You hold in your hands a special section of the Peninsula News Review, commemorating the anniversary of when the paper first started: on December 13, 1912. One hundred years of history is reflected in the pages of what started out as the Sidney and Islands Review, then became the Sidney and Islands Review and Saanich Gazette, followed by the Saanich Peninsula and Gulf Islands Review, then the Sidney Inside Review, and finally • A look at some of the Peninsula News the people behind the Review. Peninsula News Review. A summary of those years can be • How the Sidney and found in our publiIslands Review played cation The Review, a role in bringing compiled by people ferries to the Island. like Judy Reimche • Memorable and Erin Cardone businesses and (both former ediowners who helped tors), Brad Morshape the community. rison of the Sidney Archives, Harry • How today’s Peninsula News Nunn and more. Review offers more Today’s eight page ways to interact with special pullout secthe entire community. tion is but a sample. Copies of The Review, which were published in September of this year, are still available for purchase. So read on and get a feel for the last 100 years. There’s plenty more community news to come.

Front page December 27, 1912

Front page December 7, 2012

Front page of the first Sidney and Islands Review December 13, 1912

Proud to be a part of your community. Locally Owned & Operated!

See us for all of your Christmas needs • WRAPPING SUPPLIES • STOCKING STUFFERS • BATTERIES 7181 West Saanich Road, Brentwood Bay • 250-652-1235 Mon. - Fri. 9:00 a.m. - 9:00 p.m., Sat. 9:00 a.m. - 6:00 p.m., Closed Sundays & Holidays


Special 100th Anniversary pull out B2 • www.peninsulanewsreview.com

Wednesday, December 12, 2012 - PENINSULA

NEWS REVIEW

A NEW COMMUNITY SPARKS A NEWSPAPER’S BIRTH The people behind the creation of the Sidney and Islands Review in 1912 The early years The story of the Peninsula News Review, originally Sidney and Islands Review, began in 1912 when the settlement at Sidney was in its infancy. Its streets were unpaved, there were no sidewalks and its citizens lived without the luxury of a water system, sewers or electric lights. Governance came from the provincial government seated at Victoria, a long dirt road away. The settlement had some essential services: Sidney Trading Post (with the bank in the rear of the store); Berquist’s Old Hall and machine shop — and post office; Saanich Canning Co.; James Critchley’s store; Craig’s blacksmith shop; J.B. Kelly’s store; Munro’s Bakery; and Mackenzie’s butcher shop. There was also a section of the town, stretching from where the old Post Office building now stands at Beacon Avenue and running south on Fourth Street, known as Chinatown. To gain at least a semblance of control over their own destiny, a group of visionary businessmen formed the Sidney Board of Trade, operating as a de facto council, holding the first meeting on Jan. 31, 1912, at J.B. Kelly’s store. They immediately asked B.C. Electric to route its railway line through Sidney, and to provide power and light there. They also prepared a bid to have a breakwater built — an amenity that wouldn’t happen for another 70 years. The initial group of nine businessmen who formed the Board of Trade — J.B. Kelly, J.G. Bilings, C.C. Cochran, H.G. Hannan, H.A.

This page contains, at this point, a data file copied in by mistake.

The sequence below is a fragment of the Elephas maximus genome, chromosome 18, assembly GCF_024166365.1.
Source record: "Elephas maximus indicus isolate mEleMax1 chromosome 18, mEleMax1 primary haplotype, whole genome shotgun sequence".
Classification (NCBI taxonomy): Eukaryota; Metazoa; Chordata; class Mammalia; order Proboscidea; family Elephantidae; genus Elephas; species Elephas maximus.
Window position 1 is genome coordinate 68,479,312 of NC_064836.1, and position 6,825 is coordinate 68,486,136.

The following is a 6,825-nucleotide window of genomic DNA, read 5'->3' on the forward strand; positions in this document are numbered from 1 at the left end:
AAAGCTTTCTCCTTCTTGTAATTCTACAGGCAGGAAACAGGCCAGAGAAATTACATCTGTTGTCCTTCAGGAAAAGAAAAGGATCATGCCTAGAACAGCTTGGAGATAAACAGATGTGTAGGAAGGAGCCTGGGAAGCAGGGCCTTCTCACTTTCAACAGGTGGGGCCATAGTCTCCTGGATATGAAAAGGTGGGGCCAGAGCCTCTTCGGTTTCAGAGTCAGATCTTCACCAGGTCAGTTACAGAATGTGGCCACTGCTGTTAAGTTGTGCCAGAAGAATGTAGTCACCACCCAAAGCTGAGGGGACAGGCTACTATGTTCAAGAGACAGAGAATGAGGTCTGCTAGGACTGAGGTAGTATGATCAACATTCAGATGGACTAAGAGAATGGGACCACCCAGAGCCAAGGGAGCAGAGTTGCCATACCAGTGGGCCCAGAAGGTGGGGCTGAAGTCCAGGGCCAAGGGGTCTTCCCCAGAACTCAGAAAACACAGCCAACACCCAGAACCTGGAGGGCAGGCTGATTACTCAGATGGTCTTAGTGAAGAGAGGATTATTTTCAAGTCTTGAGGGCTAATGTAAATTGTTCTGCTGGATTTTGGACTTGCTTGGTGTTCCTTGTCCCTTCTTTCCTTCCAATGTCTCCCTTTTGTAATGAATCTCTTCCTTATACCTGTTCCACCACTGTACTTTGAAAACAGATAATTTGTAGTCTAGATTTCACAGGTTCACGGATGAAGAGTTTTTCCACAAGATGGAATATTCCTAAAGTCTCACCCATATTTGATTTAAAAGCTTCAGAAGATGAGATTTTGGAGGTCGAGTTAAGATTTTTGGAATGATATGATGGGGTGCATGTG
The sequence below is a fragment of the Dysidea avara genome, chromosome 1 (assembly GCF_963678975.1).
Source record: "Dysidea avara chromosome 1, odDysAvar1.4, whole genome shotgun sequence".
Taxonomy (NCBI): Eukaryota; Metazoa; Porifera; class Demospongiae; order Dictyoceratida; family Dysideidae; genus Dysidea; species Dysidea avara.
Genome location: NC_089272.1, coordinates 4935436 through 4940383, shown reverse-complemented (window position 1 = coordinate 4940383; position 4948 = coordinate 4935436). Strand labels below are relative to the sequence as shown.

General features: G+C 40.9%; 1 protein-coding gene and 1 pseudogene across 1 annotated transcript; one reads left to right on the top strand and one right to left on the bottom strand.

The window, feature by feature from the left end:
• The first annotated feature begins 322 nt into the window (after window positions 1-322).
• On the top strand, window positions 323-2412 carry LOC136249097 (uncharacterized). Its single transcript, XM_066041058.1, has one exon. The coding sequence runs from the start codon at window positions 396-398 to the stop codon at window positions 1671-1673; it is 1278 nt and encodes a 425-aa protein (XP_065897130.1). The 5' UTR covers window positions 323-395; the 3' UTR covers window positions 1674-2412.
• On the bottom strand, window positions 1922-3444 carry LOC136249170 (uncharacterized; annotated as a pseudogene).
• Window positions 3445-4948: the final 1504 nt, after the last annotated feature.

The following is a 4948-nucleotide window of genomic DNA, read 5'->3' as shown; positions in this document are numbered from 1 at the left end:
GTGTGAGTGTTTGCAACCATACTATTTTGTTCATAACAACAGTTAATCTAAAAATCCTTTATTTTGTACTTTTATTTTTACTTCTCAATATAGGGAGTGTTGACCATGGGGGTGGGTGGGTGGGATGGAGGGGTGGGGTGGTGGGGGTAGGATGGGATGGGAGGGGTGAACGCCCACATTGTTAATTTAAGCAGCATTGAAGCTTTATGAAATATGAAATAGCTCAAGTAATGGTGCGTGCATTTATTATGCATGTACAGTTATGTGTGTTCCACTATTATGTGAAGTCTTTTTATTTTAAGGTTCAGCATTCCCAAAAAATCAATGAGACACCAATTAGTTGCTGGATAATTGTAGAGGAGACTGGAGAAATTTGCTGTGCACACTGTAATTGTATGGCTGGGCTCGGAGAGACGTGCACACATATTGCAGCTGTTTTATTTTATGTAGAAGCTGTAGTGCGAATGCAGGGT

McKillican, F. North, F.W. Bowcott, S.A. Kelly and F.W. Anderson — were joined by J.J. White, H.A. Dennis, P.N. Tester, G.A. Cochran, T.C. Conocise, A.J. Brown, A. Harvey, L. Adamson, J.J. Johnson and A.R. Kierstad. A core number of that group put up the money to found the Sidney Printing and Publishing Co. Ltd. The press was set up in J.J. (James) White’s cannery building at the wharf. It began as a four-page paper that came out every Friday, and grew to eight pages. It was called the Sidney and Islands Review.

The actual anniversary date of the paper is December 13, 2012 — exactly 100 years since the first edition of the Sidney and Islands Review was printed. Since then, newspapermen and women have come and gone, each leaving their mark on the paper and the community it serves. From the pages of The Review and from unpublished stories researched and written by former editor Judy Reimche, a quick look at some of those personalities. • • • •

The Review is the 100th anniversary special publication, looking back at The first editor was the history of the Peninsula News Mr. Boynton, folReview. It’s still available for sale.

• • • •

That excerpt is from The Review, a special magazine produced by the Peninsula News Review, current and former staff, with the help of the Sidney Archives. It was released to the public in September to coincide with a celebration of the News Review’s 100 years of publishing. The release and event were held in the early fall to ensure as many people as possible could join in the celebrations.

lowed by Charles St. Barbe (1913). The first general manager of the Sidney and Islands Review was W.H. Bohannan. In 1914, the editor was A. Emory Moore. In 1918, Moore was replaced as editor by Alfred Cuningham. By 1919, management had changed, with F. (Fred) Forneri of Victoria taking over. He would eventually turn the paper — then known as the Sidney and Islands Review and Saanich Gazette — to

ns

ula

CONTINUED: on the next page